LeBron James is the Lakers leader. He’s the player whose words are paid most attention to (particularly by media and fans), the player whose footsteps are followed by his teammates. When there’s a big moment for this team, it’s James who everyone looks to for guidance and direction; it’s James who sets the tone via his words (on and off the court) and his play.
For all his production and gaudy counting stats, it’s James’ leadership that has also catapulted him into the MVP discussion — he’s the person who has kept this team together through all variety of challenges this year, be it the firestorm that awaited his team in China during the preseason to Kobe’s tragic and untimely passing in January.
With James being the obvious leader and face of the franchise, it’s pretty easy to diminish the value of the other voices in the locker room and what they can mean to not only forming, but maintaining the culture that serves as the foundation for this team’s approach. Not all of this can fall on Bron’s shoulders, though, no matter how wide or strong they are.
This is where Anthony Davis comes in. As the team’s other top-tier, superstar player, Davis is naturally positioned as someone whose voice will carry a lot of weight. There’s often be a conception of him, however, that AD is not a vocal leader and typically someone who does his best to lead by example instead.
That, though, does not seem to capture all that he brings as a leader. In a recent interview with The Athletic, Jared Dudley shared some insight on Davis’ leadership when responding to a question about storylines that have not gotten as much attention as they should:
Anthony Davis has brought the best out of LeBron and LeBron has brought the best out of Anthony Davis. When it comes to Anthony Davis doesn’t get enough credit as far as being a leader. Pushing LeBron. People always think it’s LeBron to AD. AD’s presence defensively, him being a beast. LeBron trying to integrate him the right way, him being more vocal, him getting on teammates. People don’t see that side. LeBron might be the leader.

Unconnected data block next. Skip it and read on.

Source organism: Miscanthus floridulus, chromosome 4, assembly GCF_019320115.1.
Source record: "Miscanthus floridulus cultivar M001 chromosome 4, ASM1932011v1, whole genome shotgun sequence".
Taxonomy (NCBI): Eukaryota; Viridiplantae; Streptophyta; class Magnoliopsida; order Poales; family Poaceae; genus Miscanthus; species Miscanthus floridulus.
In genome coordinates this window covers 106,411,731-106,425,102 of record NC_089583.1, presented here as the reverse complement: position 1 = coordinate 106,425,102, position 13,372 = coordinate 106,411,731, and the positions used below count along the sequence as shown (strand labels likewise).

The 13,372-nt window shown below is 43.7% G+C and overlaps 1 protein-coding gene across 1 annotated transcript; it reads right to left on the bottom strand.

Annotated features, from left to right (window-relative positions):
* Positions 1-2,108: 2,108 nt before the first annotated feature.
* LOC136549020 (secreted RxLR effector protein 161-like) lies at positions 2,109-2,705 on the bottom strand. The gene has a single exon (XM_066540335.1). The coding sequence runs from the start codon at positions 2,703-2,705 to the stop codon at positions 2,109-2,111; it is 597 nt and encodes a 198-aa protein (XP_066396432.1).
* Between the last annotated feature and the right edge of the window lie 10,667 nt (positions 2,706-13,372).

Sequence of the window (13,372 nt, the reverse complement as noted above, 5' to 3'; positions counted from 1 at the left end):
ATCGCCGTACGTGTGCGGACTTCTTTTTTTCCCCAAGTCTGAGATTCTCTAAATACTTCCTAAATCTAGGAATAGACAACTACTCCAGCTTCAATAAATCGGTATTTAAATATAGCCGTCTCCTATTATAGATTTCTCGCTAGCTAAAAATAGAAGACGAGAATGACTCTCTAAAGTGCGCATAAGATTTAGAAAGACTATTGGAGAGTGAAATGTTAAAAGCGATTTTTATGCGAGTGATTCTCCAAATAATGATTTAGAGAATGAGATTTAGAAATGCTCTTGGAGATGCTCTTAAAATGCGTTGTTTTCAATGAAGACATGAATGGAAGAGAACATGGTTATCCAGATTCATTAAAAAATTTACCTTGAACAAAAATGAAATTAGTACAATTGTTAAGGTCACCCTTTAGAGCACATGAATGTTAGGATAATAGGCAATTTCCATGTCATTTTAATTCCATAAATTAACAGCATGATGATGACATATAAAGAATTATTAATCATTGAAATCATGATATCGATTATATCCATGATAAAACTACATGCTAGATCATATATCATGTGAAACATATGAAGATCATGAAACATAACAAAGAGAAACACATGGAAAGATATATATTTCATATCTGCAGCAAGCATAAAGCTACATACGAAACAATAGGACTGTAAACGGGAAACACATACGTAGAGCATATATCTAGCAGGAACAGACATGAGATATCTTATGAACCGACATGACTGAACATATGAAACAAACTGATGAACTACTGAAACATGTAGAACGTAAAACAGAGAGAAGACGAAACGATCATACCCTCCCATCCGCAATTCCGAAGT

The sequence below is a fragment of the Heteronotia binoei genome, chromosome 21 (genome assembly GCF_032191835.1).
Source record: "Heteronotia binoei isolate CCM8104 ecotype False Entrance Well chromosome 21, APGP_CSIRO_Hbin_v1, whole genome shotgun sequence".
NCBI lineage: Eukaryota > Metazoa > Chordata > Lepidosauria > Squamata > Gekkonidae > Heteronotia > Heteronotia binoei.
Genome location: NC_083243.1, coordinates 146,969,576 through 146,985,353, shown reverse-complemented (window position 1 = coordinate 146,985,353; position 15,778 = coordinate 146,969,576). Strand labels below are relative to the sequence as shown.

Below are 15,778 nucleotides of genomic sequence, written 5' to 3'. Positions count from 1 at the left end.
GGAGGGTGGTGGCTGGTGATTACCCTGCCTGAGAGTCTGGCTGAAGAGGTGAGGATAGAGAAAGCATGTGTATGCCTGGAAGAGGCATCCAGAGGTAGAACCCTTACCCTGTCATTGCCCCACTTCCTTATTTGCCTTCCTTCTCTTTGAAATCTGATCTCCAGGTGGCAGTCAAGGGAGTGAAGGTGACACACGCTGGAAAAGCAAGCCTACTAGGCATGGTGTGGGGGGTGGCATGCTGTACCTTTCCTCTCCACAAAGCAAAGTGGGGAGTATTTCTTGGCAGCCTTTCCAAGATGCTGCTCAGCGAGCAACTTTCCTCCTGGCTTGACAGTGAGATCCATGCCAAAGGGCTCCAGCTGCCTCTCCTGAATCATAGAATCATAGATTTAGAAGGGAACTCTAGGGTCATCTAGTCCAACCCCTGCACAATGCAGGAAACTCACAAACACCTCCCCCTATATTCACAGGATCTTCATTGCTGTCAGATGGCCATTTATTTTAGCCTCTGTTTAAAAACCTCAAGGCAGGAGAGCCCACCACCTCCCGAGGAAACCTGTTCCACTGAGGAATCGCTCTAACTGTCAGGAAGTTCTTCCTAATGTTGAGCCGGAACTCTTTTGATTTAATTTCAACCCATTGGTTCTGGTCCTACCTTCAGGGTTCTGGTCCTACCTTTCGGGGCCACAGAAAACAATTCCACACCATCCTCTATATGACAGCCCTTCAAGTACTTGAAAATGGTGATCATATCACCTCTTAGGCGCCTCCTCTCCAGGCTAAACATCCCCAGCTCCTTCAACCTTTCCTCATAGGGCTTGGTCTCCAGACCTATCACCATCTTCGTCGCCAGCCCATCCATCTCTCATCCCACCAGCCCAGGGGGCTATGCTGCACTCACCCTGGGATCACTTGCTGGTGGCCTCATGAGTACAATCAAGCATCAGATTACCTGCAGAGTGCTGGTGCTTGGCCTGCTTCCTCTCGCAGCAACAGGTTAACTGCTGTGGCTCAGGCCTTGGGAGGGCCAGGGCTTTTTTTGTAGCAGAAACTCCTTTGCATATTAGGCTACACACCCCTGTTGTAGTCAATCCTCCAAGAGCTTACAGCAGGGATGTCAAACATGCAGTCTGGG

But don’t get it twisted. There’s many times that he’s more vocal than LeBron. I want people to know this man gave up millions of dollars to come here and it’s not just to follow somebody. It’s a co-lead.
When I made an early season case for Davis as the Defensive Player of the Year, I also discussed how Davis set an early tone for this team by talking about his goals to be the best defender in the league this season and by calling for LeBron to be an All-Defensive Team performer as well. While that sort of talk about Bron was, at the time, viewed as optimism to the highest degree, as the season played out we saw Bron play to a level defensively that he’d not reached consistently since his time in Miami.
As I wrote back in November, maybe it’s coincidence that Bron was putting this much effort into playing defense after being pumped up by AD, but I don’t believe it is. That’s the kind of leadership that deserves recognition, even though it’s not what we often think of when talking about being a “leader”.
That’s the thing, though, there’s so many moments throughout the season that happen behind the scenes, or even on the court, that fans are not privy to that exemplify a player’s leadership on a team. For example, when we had Aaron Larsuel on the LFR Pod as a guest to give us a peek behind the curtain of this year’s Lakers from his vantage point as a team employee, he told a great story about AD talking to Vogel and LeBron about a specific coverage they should deploy on a late game Luka Doncic P&R.
In the end, from a fan’s perspective, I’m happy to hear insight like what Dudley (and Larsuel) provide about what AD is like as a leader behind the scenes. I think him taking on this type of a role, whether it’s front facing where we can all see it or not, is important for the Lakers not only should the games resume for this season, but beyond (assuming he returns as a free agent this summer).